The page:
In Rwanda, there is a huge imbalance between the demand and supply of fuelwood. Growing trees has been one option to overcome the scarcity of fuelwood. While it has been estimated that all fuelwood comes from forests, and thereby causing deforestation, other sources of fuelwood are available and have not been considered in the estimation of the gap between the demand and supply of wood for fuel.
Growing multipurpose trees in the context of agroforestry has considerable merit through optimising the benefits from trees, crops and livestock. Fuelwood is a one of the products that can be harvested from agroforestry systems. However, the actual magnitude of the role of agroforestry systems in fuelwood supply has not been quantified.
Fuelwood from trees and woodlots on farms is used for household consumption or as informal sale. As a result, its size, importance, economic value, and extent of use by rural households have not been assessed. The present research aims at quantifying the role of trees and woodlots on farms in fuelwood supply by (i) estimating tree biomass at landscape level, (ii) by identifying factors that motivate farmers to plant trees, and (iii) by building scenarios for future fuelwood demand and supply based on conditions of tree planting rate, land availability and biomass production for fuelwood.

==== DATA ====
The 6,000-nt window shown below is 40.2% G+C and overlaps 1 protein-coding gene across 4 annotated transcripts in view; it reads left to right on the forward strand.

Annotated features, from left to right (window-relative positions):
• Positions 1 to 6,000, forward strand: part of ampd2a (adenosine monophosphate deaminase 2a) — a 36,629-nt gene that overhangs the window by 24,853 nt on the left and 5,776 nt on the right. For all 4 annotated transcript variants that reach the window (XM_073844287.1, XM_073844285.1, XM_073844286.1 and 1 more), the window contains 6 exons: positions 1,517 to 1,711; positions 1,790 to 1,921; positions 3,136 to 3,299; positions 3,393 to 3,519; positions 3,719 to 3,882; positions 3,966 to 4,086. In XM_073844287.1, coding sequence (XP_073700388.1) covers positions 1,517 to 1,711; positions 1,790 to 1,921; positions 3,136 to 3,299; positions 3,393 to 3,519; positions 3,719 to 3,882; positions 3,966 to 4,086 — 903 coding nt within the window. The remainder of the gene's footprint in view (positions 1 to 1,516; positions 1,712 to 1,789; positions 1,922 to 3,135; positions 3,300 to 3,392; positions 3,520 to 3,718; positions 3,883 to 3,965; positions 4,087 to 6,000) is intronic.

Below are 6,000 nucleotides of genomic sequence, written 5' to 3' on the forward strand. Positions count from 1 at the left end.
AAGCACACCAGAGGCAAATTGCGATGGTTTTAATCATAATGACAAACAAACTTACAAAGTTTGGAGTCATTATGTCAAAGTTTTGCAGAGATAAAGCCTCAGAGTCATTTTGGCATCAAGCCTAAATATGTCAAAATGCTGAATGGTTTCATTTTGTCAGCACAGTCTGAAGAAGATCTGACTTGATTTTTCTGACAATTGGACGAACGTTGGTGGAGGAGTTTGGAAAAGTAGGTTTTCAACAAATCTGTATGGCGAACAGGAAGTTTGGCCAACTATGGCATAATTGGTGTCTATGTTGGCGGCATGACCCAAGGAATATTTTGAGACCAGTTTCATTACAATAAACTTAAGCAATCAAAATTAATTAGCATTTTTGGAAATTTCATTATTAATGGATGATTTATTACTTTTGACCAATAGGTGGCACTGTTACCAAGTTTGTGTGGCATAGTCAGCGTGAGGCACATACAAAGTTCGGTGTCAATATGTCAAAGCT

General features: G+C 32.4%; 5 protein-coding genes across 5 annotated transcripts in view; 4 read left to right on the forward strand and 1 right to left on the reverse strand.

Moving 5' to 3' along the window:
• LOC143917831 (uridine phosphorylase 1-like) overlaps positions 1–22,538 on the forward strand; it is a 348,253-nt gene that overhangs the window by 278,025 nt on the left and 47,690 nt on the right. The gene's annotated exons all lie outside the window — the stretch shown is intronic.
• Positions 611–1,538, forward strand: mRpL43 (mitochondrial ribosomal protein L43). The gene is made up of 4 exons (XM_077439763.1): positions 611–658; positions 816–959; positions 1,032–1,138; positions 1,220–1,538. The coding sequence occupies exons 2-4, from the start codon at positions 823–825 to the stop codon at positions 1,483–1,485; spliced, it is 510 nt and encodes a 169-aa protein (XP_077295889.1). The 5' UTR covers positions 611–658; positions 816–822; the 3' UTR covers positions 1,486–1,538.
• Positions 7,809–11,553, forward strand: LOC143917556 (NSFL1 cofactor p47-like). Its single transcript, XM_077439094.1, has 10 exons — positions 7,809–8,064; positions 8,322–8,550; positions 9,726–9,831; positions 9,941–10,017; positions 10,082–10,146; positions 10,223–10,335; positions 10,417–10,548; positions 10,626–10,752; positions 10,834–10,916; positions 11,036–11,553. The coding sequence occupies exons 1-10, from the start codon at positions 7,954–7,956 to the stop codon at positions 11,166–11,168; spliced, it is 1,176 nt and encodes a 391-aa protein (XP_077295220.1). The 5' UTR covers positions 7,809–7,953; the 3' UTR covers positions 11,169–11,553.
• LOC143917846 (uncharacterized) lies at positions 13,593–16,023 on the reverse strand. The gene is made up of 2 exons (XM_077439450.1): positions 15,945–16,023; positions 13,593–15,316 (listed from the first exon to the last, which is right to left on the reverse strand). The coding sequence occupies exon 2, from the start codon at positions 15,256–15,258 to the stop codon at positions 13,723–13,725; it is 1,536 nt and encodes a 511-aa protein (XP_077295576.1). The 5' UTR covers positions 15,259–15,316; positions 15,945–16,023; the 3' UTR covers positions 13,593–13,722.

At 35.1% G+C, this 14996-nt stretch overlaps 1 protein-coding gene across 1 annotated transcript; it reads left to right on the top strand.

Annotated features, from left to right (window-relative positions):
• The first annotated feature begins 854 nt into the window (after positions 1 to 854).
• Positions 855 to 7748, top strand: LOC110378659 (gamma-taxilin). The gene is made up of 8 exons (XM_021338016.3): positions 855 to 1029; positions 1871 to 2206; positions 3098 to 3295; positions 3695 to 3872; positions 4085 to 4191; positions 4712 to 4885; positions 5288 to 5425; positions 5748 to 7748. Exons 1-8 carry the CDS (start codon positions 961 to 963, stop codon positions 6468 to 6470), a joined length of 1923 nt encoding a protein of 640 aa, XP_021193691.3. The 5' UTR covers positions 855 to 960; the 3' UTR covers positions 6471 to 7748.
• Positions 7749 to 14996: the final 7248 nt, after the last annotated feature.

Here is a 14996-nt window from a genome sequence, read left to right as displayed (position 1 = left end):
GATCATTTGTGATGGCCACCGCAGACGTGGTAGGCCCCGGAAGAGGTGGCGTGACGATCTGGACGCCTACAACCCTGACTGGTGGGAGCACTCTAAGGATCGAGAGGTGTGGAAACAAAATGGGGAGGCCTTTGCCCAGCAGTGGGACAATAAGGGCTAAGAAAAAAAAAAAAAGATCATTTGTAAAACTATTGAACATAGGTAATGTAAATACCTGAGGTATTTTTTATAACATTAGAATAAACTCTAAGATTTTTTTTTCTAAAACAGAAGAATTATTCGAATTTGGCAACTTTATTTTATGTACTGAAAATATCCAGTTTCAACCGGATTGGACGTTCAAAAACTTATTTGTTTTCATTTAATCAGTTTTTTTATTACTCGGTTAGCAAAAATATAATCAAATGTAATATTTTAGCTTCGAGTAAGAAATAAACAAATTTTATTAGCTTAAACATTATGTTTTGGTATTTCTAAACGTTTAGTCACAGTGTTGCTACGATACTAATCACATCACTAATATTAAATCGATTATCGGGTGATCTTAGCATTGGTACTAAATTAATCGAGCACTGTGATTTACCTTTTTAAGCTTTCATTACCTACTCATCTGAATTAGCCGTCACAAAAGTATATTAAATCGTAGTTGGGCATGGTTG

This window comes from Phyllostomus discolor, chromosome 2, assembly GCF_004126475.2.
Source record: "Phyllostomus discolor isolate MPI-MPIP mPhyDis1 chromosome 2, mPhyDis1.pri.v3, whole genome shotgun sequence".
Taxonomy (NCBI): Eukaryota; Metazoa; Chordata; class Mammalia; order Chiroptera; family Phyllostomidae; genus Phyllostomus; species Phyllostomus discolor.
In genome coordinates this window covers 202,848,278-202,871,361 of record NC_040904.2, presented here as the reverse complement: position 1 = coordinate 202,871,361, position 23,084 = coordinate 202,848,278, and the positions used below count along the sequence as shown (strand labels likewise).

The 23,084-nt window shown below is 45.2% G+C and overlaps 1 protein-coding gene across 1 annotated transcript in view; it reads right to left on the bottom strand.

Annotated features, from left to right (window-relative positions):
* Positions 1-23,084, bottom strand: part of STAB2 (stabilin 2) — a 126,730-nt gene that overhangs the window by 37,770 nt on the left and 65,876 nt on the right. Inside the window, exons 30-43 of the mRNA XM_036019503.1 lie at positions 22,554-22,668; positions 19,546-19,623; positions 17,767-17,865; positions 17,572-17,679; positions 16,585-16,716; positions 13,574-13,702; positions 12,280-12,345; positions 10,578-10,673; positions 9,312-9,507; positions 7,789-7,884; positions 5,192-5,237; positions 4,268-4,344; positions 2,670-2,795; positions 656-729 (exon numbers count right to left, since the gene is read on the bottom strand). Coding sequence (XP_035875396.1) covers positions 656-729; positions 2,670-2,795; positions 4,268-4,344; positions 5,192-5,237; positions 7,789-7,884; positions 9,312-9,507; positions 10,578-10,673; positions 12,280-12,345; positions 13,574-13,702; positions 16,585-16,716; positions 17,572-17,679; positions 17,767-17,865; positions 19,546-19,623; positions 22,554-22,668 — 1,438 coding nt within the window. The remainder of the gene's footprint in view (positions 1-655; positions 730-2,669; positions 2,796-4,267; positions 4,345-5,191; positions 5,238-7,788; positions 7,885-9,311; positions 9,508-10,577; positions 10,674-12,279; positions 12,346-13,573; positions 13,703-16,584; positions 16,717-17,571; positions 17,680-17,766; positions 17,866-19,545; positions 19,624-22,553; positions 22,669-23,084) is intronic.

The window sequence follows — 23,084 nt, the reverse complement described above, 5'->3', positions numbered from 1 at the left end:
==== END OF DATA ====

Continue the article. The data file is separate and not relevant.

- Ndayambaje, J.D; Mohren, G.M.J.(2011) Fuelwood demand and supply in Rwanda and the role of agroforestry. Agroforsty Systems (online first) Doi: 10.1007/s10457-011-9391-6